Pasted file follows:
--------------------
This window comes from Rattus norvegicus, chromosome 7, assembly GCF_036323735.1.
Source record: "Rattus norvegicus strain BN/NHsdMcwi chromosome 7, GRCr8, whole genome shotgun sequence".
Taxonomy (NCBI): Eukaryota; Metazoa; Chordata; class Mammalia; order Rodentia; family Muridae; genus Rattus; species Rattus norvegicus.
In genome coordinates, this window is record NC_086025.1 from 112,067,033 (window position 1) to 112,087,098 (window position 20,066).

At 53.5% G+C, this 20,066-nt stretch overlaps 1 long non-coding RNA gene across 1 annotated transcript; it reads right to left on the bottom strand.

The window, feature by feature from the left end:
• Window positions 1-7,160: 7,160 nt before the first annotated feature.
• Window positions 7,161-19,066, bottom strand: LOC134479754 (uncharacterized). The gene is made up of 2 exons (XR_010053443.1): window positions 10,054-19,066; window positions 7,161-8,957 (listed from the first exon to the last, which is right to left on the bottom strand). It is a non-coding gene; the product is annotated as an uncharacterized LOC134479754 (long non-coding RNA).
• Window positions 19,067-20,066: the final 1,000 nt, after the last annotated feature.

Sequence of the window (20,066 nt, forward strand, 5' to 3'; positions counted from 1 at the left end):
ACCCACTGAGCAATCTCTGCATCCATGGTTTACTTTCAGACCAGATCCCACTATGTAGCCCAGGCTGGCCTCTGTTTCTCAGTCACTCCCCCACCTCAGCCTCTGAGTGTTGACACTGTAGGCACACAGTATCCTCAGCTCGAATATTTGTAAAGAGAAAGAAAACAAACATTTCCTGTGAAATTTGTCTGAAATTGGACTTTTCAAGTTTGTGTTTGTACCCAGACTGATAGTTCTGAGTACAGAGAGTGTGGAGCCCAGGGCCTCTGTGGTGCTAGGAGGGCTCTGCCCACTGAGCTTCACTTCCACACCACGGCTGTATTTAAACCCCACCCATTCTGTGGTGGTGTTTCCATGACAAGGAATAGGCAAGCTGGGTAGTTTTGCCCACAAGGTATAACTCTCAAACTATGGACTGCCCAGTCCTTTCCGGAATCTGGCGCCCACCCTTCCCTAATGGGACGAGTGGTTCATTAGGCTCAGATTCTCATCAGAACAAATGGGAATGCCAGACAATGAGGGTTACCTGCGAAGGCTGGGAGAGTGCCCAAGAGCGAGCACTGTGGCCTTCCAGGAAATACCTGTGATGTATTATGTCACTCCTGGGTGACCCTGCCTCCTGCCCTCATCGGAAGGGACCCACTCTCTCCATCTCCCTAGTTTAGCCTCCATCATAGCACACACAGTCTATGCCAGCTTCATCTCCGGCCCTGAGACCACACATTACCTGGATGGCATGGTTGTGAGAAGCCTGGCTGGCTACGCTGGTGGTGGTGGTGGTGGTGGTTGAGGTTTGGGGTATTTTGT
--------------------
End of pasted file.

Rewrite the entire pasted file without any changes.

This window comes from Rattus norvegicus, chromosome 7, assembly GCF_036323735.1.
Source record: "Rattus norvegicus strain BN/NHsdMcwi chromosome 7, GRCr8, whole genome shotgun sequence".
Taxonomy (NCBI): Eukaryota; Metazoa; Chordata; class Mammalia; order Rodentia; family Muridae; genus Rattus; species Rattus norvegicus.
In genome coordinates, this window is record NC_086025.1 from 112,067,033 (window position 1) to 112,087,098 (window position 20,066).

At 53.5% G+C, this 20,066-nt stretch overlaps 1 long non-coding RNA gene across 1 annotated transcript; it reads right to left on the bottom strand.

The window, feature by feature from the left end:
• Window positions 1-7,160: 7,160 nt before the first annotated feature.
• Window positions 7,161-19,066, bottom strand: LOC134479754 (uncharacterized). The gene is made up of 2 exons (XR_010053443.1): window positions 10,054-19,066; window positions 7,161-8,957 (listed from the first exon to the last, which is right to left on the bottom strand). It is a non-coding gene; the product is annotated as an uncharacterized LOC134479754 (long non-coding RNA).
• Window positions 19,067-20,066: the final 1,000 nt, after the last annotated feature.

Sequence of the window (20,066 nt, forward strand, 5' to 3'; positions counted from 1 at the left end):
ACCCACTGAGCAATCTCTGCATCCATGGTTTACTTTCAGACCAGATCCCACTATGTAGCCCAGGCTGGCCTCTGTTTCTCAGTCACTCCCCCACCTCAGCCTCTGAGTGTTGACACTGTAGGCACACAGTATCCTCAGCTCGAATATTTGTAAAGAGAAAGAAAACAAACATTTCCTGTGAAATTTGTCTGAAATTGGACTTTTCAAGTTTGTGTTTGTACCCAGACTGATAGTTCTGAGTACAGAGAGTGTGGAGCCCAGGGCCTCTGTGGTGCTAGGAGGGCTCTGCCCACTGAGCTTCACTTCCACACCACGGCTGTATTTAAACCCCACCCATTCTGTGGTGGTGTTTCCATGACAAGGAATAGGCAAGCTGGGTAGTTTTGCCCACAAGGTATAACTCTCAAACTATGGACTGCCCAGTCCTTTCCGGAATCTGGCGCCCACCCTTCCCTAATGGGACGAGTGGTTCATTAGGCTCAGATTCTCATCAGAACAAATGGGAATGCCAGACAATGAGGGTTACCTGCGAAGGCTGGGAGAGTGCCCAAGAGCGAGCACTGTGGCCTTCCAGGAAATACCTGTGATGTATTATGTCACTCCTGGGTGACCCTGCCTCCTGCCCTCATCGGAAGGGACCCACTCTCTCCATCTCCCTAGTTTAGCCTCCATCATAGCACACACAGTCTATGCCAGCTTCATCTCCGGCCCTGAGACCACACATTACCTGGATGGCATGGTTGTGAGAAGCCTGGCTGGCTACGCTGGTGGTGGTGGTGGTGGTGGTTGAGGTTTGGGGTATTTTGT